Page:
Networking: A Beginner's Guide
restriction. (Note that the Log On To feature works only if the network uses the NetBIOS
or NetBEUI protocols; it will not work with TCP/IP-only networks unless the Windows
Internet Naming Service is set up on the network.)
Allowing a user to log on to another user's computer does not mean that user can log
on with the other user's permissions or access anything that only the other user can access. This
simply means the user can use the listed physical computer to log on to his own account from that
The Account Options section of the Account tab enables you to select various
binary (on/off) account options. Yet set some of the options, such as requiring a user
to change the password at the next logon, as you add the account. Some options
listed are unique to the user's Properties dialog box. The two most important of these
additional options are Account Is Disabled and Account Is Trusted for Delegation.
Account Is Disabled, if selected, disables the user account while leaving it set up
within Active Directory. This option is useful if you need to deny this user account
access to the network, but might need to reenable the account in the future. (Account
Is Disabled is handled as a high-priority change within the domain, and it takes effect
immediately, even across large numbers of domain controllers.) Because deleting an
account also deletes any permissions the user might have, you should always disable
an account instead if you might need to grant access to the network again to that user.
For example, if someone is on vacation, you could disable the user's account while she
is gone, and then clear the Account Is Disabled checkbox when she returns.
You must select Account Is Trusted for Delegation option if you want to designate
the user account to administer some part of the domain. Windows Server 2008 enables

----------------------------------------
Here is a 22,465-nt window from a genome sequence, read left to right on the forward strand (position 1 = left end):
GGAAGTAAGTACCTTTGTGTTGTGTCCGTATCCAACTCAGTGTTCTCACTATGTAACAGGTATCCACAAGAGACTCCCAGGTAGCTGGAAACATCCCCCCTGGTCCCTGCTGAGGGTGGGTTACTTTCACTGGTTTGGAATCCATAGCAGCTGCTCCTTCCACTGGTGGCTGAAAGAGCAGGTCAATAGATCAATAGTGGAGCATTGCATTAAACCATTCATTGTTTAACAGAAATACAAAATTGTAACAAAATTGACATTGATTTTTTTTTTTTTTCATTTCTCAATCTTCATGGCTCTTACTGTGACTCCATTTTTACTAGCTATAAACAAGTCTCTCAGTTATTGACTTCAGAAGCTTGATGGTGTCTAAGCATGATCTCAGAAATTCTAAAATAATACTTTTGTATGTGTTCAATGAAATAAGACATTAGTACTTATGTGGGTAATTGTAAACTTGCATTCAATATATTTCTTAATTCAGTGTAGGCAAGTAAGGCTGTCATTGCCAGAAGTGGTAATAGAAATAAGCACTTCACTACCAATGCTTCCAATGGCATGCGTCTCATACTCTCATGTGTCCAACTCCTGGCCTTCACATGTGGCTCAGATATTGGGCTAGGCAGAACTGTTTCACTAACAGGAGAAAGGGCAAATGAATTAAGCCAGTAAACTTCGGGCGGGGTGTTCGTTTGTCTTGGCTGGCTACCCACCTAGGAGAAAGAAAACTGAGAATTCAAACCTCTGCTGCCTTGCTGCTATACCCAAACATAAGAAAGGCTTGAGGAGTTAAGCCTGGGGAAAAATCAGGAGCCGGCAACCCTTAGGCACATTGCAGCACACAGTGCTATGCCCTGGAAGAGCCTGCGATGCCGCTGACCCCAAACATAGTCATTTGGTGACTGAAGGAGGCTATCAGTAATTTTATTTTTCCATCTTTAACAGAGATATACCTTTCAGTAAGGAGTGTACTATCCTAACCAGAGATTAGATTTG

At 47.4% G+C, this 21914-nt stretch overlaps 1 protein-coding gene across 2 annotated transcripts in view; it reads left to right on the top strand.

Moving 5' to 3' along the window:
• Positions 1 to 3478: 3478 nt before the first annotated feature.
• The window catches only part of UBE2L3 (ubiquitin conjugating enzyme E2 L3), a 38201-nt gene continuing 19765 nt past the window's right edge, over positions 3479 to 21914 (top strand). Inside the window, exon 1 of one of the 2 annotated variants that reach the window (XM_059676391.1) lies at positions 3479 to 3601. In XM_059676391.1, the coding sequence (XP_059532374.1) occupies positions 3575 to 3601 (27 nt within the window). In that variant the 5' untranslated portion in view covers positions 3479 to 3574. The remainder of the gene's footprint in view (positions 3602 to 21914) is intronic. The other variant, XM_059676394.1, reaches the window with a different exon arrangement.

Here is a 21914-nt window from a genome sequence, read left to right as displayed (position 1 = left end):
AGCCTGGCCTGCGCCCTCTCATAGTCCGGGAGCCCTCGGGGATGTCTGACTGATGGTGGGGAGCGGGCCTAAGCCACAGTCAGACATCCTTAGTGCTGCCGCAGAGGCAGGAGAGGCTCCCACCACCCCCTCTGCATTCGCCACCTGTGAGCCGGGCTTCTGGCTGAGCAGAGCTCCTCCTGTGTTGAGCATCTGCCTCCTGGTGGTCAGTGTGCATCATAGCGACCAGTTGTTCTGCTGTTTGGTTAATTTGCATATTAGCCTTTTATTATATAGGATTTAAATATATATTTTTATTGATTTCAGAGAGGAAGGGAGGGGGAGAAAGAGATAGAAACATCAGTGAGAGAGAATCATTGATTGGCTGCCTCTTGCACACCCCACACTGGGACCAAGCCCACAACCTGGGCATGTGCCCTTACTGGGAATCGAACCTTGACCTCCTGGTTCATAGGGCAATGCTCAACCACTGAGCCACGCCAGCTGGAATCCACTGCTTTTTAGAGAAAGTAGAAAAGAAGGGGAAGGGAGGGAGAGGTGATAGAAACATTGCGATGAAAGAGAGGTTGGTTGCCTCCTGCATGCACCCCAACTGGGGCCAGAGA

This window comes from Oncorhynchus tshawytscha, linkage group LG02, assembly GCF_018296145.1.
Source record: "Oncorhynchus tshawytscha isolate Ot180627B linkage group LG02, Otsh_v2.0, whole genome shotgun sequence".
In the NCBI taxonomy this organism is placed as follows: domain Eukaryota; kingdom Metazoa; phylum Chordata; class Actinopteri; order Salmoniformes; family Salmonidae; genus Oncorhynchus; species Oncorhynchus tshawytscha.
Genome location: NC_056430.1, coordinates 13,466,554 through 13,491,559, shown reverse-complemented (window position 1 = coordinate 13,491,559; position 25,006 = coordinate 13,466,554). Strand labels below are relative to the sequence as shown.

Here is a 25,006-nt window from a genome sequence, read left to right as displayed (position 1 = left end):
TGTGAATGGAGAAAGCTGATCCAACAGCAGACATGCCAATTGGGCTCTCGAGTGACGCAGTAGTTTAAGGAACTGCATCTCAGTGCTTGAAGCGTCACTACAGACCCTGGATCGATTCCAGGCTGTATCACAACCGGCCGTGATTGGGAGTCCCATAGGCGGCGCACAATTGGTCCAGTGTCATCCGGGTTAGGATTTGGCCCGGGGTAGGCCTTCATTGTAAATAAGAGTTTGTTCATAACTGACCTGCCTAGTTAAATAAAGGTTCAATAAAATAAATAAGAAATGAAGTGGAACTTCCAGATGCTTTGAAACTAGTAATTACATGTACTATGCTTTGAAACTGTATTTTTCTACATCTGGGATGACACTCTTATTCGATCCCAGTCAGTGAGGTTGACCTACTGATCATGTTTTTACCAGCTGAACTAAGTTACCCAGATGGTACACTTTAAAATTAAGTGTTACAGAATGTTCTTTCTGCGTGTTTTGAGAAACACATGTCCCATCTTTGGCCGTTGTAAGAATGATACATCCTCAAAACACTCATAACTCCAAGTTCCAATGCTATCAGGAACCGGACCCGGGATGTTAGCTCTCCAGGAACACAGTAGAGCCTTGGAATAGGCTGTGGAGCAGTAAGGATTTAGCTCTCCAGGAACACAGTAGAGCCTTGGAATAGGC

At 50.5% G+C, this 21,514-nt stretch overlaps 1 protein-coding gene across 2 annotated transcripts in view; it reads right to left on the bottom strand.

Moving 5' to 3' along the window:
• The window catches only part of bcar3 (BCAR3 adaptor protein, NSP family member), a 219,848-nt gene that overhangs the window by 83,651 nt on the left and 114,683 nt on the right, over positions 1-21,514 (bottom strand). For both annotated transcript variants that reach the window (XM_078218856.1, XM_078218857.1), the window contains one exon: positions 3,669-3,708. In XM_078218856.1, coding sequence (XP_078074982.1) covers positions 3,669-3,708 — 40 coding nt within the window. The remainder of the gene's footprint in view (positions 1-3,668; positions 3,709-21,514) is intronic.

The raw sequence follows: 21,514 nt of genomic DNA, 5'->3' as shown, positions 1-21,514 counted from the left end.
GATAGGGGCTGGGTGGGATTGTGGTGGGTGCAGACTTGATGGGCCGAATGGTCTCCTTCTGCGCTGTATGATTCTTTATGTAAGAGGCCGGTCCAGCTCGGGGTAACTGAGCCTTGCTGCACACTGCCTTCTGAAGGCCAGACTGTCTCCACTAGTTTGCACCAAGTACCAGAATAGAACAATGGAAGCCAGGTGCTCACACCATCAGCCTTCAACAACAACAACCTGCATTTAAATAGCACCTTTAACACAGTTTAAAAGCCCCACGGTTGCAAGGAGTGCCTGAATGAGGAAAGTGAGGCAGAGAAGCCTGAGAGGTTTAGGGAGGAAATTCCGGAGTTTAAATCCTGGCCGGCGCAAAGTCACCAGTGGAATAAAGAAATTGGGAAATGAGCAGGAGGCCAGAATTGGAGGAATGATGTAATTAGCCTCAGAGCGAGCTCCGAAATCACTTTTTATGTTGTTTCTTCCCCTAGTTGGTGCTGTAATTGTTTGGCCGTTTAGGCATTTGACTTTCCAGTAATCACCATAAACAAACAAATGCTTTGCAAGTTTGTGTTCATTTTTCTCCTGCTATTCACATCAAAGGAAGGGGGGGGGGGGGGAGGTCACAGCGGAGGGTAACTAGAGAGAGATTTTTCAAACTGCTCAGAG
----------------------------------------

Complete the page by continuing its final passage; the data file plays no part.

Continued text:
you to grant administrative rights to portions of the Active Directory tree without
needing to give administrative rights to the entire domain.
The last option on the Account tab of the user Properties dialog box is the expiration
date setting, Account Expires. By default, it is set to Never. If you wish to define an
expiration date, you may do so in the End Of field. When the date indicated is reached,
the account is automatically disabled (but not deleted, so you can reenable it if you
Another tab that you will use often in the user's Properties dialog box is the Member
Of tab, in which you define the security groups for a user, as shown in Figure 17-8.
Security groups are discussed after the description of deleting or disabling a user account.
Deleting or Disabling a User Account
Deleting a user account is easy using the Active Directory Users and Groups console.
In the left pane, select the Users folder, and then select the user in the right pane. Either
right-click the user and choose Delete or open the Action pull-down menu and choose
Disabling an account is just as easy. Select the user account, right-click it, and
choose Disable Account (or open the Action pull-down menu and choose Disable